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Intrinsic motivation

Loïc Peter, Marcel Tella-Amo, Dzhoshkun Ismail Shakir, George Attilakos, Ruwan Wimalasundera, Jan Deprest, Sébastien Ourselin, Tom Vercauteren
PURPOSE: The standard clinical treatment of Twin-to-Twin transfusion syndrome consists in the photo-coagulation of undesired anastomoses located on the placenta which are responsible to a blood transfer between the two twins. While being the standard of care procedure, fetoscopy suffers from a limited field-of-view of the placenta resulting in missed anastomoses. To facilitate the task of the clinician, building a global map of the placenta providing a larger overview of the vascular network is highly desired...
March 15, 2018: International Journal of Computer Assisted Radiology and Surgery
Dorothea L Floris, Meng-Chuan Lai, Tanmay Nath, Michael P Milham, Adriana Di Martino
Background: The male predominance in the prevalence of autism spectrum disorder (ASD) has motivated research on sex differentiation in ASD. Multiple sources of evidence have suggested a neurophenotypic convergence of ASD-related characteristics and typical sex differences. Two existing, albeit competing, models provide predictions on such neurophenotypic convergence. These two models are testable with neuroimaging. Specifically, the Extreme Male Brain (EMB) model predicts that ASD is associated with enhanced brain maleness in both males and females with ASD (i...
2018: Molecular Autism
Anne E Cox, Madeline A Roberts, Hailey L Cates, Amanda K McMahon
An aversion to the sensations of physical exertion can deter engagement in physical activity. This is due in part to an associative focus in which individuals are attending to uncomfortable interoceptive cues. The purpose of this study was to test the effect of mindfulness on affective valence, ratings of perceived exertion (RPE), and enjoyment during treadmill walking. Participants ( N =23; M age =19.26, SD = 1.14) were only included in the study if they engaged in no more than moderate levels of physical activity and reported low levels of intrinsic motivation...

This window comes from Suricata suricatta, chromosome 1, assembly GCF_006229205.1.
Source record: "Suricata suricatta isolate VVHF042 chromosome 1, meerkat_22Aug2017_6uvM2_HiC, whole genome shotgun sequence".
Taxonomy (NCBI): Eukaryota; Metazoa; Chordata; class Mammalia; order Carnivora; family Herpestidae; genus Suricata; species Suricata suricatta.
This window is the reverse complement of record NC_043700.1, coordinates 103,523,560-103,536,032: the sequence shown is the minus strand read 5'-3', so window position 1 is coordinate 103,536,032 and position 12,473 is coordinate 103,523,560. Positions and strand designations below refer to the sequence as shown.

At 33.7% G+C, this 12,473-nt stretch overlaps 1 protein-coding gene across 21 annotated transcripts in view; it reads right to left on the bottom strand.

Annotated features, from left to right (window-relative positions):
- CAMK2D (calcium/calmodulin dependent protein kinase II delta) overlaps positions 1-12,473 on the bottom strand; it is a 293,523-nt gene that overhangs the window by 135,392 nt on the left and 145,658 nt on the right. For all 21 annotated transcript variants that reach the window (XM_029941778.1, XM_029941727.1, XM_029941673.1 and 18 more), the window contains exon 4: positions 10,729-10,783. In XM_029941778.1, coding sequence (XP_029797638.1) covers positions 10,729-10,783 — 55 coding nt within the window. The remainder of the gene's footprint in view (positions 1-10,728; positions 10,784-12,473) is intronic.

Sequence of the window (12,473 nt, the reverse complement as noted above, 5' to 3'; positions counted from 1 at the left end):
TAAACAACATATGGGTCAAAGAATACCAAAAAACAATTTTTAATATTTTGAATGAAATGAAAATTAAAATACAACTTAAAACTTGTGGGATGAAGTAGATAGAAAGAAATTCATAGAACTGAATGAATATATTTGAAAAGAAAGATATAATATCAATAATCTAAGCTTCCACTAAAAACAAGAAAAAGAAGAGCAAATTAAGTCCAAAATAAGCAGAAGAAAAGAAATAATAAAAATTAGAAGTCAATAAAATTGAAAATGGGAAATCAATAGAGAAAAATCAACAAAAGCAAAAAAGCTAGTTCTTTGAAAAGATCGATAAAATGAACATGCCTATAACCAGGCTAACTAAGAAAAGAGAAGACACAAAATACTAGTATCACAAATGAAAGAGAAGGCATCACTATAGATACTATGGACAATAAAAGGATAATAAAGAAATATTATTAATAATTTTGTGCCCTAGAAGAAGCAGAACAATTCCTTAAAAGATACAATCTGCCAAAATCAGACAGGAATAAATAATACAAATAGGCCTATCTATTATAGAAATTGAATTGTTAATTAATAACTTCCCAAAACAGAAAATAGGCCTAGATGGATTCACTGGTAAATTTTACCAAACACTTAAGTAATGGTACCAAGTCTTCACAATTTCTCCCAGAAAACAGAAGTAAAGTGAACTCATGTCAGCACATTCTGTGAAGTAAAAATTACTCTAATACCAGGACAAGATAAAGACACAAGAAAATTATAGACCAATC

2018: International Journal of Exercise Science
Helle Wessel Andersson, Aslak Steinsbekk, Espen Walderhaug, Eli Otterholt, Trond Nordfjærn
Introduction: Dropout from inpatient treatment for substance use disorder (SUD) is an ongoing challenge. The aim of this study was to identify demographic, substance use, and psychological factors that predict dropout from postdetoxification inpatient SUD treatment. Materials and methods: A total of 454 patients from 5 inpatient SUD centers in Central Norway were consecutively included in this naturalistic, prospective cohort study. Results: A total of 132 patients (28%) did not complete the planned treatment stay (dropped out)...